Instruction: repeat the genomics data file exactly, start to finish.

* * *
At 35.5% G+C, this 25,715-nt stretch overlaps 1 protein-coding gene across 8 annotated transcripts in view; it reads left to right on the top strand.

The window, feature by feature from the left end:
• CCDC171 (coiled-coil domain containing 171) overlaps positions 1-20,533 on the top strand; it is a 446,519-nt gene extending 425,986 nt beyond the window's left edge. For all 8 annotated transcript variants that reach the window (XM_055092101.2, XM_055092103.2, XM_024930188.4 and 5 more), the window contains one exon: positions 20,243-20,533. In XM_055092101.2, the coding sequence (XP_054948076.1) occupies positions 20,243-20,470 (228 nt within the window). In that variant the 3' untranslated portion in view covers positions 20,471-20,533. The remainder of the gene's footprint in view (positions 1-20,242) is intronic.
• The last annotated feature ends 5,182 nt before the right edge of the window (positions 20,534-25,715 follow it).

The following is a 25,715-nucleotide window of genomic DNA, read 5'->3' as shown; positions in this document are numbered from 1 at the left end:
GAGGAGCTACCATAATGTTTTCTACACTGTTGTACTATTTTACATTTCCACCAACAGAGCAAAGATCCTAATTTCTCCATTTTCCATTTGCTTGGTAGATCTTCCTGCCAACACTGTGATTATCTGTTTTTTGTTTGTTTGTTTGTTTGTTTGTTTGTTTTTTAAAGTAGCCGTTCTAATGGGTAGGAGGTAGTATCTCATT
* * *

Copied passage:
At 35.5% G+C, this 25,715-nt stretch overlaps 1 protein-coding gene across 8 annotated transcripts in view; it reads left to right on the top strand.

The window, feature by feature from the left end:
• CCDC171 (coiled-coil domain containing 171) overlaps positions 1-20,533 on the top strand; it is a 446,519-nt gene extending 425,986 nt beyond the window's left edge. For all 8 annotated transcript variants that reach the window (XM_055092101.2, XM_055092103.2, XM_024930188.4 and 5 more), the window contains one exon: positions 20,243-20,533. In XM_055092101.2, the coding sequence (XP_054948076.1) occupies positions 20,243-20,470 (228 nt within the window). In that variant the 3' untranslated portion in view covers positions 20,471-20,533. The remainder of the gene's footprint in view (positions 1-20,242) is intronic.
• The last annotated feature ends 5,182 nt before the right edge of the window (positions 20,534-25,715 follow it).

The following is a 25,715-nucleotide window of genomic DNA, read 5'->3' as shown; positions in this document are numbered from 1 at the left end:
GAGGAGCTACCATAATGTTTTCTACACTGTTGTACTATTTTACATTTCCACCAACAGAGCAAAGATCCTAATTTCTCCATTTTCCATTTGCTTGGTAGATCTTCCTGCCAACACTGTGATTATCTGTTTTTTGTTTGTTTGTTTGTTTGTTTGTTTGTTTTTTAAAGTAGCCGTTCTAATGGGTAGGAGGTAGTATCTCATT